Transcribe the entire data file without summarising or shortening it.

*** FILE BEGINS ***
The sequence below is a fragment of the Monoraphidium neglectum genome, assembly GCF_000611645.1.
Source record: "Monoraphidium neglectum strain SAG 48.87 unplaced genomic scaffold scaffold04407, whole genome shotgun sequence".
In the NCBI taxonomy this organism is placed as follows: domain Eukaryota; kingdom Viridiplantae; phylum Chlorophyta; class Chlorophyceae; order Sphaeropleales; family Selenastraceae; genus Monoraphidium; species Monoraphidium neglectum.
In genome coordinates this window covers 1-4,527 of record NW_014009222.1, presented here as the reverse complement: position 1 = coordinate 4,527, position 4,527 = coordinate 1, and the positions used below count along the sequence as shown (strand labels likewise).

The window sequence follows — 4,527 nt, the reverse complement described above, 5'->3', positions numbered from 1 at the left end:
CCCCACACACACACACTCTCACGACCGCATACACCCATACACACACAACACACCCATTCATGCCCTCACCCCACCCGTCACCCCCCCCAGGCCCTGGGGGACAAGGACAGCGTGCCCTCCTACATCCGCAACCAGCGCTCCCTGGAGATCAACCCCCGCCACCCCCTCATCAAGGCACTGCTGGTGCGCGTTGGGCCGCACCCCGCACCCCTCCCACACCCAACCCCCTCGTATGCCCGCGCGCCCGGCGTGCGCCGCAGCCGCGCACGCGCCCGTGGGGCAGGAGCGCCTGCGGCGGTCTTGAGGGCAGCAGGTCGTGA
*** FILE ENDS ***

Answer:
The sequence below is a fragment of the Monoraphidium neglectum genome, assembly GCF_000611645.1.
Source record: "Monoraphidium neglectum strain SAG 48.87 unplaced genomic scaffold scaffold04407, whole genome shotgun sequence".
In the NCBI taxonomy this organism is placed as follows: domain Eukaryota; kingdom Viridiplantae; phylum Chlorophyta; class Chlorophyceae; order Sphaeropleales; family Selenastraceae; genus Monoraphidium; species Monoraphidium neglectum.
In genome coordinates this window covers 1-4,527 of record NW_014009222.1, presented here as the reverse complement: position 1 = coordinate 4,527, position 4,527 = coordinate 1, and the positions used below count along the sequence as shown (strand labels likewise).

The window sequence follows — 4,527 nt, the reverse complement described above, 5'->3', positions numbered from 1 at the left end:
CCCCACACACACACACTCTCACGACCGCATACACCCATACACACACAACACACCCATTCATGCCCTCACCCCACCCGTCACCCCCCCCAGGCCCTGGGGGACAAGGACAGCGTGCCCTCCTACATCCGCAACCAGCGCTCCCTGGAGATCAACCCCCGCCACCCCCTCATCAAGGCACTGCTGGTGCGCGTTGGGCCGCACCCCGCACCCCTCCCACACCCAACCCCCTCGTATGCCCGCGCGCCCGGCGTGCGCCGCAGCCGCGCACGCGCCCGTGGGGCAGGAGCGCCTGCGGCGGTCTTGAGGGCAGCAGGTCGTGA